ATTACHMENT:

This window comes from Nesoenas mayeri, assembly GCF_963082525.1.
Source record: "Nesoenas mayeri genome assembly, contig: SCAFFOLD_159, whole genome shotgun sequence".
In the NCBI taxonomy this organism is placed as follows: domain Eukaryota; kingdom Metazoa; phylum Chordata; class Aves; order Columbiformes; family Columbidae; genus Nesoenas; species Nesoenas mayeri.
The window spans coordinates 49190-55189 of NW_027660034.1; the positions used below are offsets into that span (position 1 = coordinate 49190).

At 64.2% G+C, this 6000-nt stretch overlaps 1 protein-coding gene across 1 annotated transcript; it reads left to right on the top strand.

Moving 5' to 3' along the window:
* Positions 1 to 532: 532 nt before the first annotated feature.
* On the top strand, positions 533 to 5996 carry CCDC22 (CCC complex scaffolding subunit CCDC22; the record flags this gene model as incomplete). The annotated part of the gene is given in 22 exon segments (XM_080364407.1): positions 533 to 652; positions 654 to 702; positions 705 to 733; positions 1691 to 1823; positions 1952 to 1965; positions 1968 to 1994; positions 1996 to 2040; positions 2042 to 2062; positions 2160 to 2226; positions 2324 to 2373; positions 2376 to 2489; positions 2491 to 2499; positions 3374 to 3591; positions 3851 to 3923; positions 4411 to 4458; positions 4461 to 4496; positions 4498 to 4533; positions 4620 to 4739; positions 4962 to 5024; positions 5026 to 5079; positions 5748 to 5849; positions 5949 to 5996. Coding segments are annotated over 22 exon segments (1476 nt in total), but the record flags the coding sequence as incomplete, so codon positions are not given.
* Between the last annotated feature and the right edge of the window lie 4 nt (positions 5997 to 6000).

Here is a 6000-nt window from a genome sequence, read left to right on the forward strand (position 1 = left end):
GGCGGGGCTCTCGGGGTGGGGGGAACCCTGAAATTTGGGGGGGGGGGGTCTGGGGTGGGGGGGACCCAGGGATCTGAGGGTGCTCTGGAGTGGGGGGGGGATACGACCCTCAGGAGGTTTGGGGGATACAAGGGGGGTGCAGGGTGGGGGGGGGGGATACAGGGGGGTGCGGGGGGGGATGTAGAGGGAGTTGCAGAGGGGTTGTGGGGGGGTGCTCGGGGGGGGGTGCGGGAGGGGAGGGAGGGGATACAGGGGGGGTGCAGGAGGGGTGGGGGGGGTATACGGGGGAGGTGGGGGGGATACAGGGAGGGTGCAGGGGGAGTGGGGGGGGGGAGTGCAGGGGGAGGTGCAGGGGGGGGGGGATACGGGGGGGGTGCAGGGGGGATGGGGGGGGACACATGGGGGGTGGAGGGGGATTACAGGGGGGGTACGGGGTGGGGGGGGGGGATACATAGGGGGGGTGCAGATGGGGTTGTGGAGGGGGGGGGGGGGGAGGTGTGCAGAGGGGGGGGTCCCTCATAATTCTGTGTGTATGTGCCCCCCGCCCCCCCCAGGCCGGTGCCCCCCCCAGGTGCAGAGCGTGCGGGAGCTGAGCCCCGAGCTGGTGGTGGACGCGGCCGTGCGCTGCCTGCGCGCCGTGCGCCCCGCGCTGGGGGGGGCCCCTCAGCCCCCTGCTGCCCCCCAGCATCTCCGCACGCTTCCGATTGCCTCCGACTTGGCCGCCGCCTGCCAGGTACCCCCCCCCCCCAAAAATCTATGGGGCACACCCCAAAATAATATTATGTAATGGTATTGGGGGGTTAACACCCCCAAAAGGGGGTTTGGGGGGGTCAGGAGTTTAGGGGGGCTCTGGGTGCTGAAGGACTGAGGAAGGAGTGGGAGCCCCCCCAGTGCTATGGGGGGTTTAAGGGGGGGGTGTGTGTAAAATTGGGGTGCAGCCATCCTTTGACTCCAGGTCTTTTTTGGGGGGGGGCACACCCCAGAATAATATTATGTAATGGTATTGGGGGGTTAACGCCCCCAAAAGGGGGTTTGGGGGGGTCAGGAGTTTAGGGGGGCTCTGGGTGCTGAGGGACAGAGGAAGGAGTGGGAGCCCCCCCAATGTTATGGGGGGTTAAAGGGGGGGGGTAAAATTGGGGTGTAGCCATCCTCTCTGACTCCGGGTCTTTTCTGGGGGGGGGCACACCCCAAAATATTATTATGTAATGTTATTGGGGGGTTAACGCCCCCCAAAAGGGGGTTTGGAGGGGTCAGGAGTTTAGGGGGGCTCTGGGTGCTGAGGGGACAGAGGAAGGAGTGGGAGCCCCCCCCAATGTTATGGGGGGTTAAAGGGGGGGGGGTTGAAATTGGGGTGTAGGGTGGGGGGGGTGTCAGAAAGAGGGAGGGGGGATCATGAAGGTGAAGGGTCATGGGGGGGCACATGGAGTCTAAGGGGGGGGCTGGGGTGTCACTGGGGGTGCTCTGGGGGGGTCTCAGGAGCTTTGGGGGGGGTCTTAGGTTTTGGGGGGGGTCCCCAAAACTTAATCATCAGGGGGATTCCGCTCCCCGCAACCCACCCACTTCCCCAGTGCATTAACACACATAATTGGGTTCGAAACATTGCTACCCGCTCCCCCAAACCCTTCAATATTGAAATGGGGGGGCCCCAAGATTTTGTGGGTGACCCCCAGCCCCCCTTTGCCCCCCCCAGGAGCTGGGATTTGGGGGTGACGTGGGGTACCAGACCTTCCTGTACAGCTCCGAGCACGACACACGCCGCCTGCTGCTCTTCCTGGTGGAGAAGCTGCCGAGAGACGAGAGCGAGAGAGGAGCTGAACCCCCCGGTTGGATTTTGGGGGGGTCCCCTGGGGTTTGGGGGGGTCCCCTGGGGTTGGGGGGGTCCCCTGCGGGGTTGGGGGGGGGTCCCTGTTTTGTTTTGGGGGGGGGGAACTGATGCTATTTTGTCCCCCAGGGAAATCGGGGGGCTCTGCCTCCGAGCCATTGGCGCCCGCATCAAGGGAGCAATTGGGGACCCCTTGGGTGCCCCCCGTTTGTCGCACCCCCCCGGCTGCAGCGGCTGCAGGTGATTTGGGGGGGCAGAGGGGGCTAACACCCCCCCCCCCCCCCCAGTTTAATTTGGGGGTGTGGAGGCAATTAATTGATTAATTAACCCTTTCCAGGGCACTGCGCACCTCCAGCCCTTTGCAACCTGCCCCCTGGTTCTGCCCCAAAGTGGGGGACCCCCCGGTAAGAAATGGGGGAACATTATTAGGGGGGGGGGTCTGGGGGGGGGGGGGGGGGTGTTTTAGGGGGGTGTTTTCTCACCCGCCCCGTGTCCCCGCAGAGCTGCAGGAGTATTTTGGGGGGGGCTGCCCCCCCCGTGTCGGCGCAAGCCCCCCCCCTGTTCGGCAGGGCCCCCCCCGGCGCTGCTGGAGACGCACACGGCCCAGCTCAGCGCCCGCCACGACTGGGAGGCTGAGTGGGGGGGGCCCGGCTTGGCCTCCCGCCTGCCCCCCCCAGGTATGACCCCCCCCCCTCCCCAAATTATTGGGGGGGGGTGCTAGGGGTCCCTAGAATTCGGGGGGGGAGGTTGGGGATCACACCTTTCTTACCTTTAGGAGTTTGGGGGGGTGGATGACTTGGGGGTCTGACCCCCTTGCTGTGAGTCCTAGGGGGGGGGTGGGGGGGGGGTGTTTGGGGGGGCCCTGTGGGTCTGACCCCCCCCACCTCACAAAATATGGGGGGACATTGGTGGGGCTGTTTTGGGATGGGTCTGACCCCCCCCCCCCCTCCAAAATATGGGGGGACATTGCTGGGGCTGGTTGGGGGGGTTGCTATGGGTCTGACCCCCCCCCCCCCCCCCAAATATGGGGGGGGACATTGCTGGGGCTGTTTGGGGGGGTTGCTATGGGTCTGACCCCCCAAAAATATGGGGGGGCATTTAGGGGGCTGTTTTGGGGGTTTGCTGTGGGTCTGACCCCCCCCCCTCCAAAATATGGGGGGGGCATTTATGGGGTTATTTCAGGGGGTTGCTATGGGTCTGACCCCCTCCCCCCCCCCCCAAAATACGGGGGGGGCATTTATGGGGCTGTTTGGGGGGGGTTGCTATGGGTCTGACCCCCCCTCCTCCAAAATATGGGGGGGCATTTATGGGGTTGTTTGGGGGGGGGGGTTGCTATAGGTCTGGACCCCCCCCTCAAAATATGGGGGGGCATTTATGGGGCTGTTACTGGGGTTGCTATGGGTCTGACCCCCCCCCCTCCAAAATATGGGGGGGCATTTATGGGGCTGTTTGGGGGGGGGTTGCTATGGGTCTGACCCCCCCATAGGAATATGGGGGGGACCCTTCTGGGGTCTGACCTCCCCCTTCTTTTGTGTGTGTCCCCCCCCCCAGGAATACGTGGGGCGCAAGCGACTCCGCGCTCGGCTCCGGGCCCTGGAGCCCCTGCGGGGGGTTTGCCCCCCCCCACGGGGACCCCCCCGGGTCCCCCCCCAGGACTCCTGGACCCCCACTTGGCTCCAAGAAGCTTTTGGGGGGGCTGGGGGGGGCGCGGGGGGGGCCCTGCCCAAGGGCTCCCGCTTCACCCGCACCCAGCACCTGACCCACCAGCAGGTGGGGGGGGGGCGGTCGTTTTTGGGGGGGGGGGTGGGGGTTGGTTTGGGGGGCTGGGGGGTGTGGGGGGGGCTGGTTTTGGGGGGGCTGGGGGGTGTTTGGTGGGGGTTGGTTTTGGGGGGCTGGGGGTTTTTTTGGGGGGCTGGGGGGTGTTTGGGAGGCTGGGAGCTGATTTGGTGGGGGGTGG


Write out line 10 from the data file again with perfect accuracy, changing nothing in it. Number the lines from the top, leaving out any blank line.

Here is a 6000-nt window from a genome sequence, read left to right on the forward strand (position 1 = left end):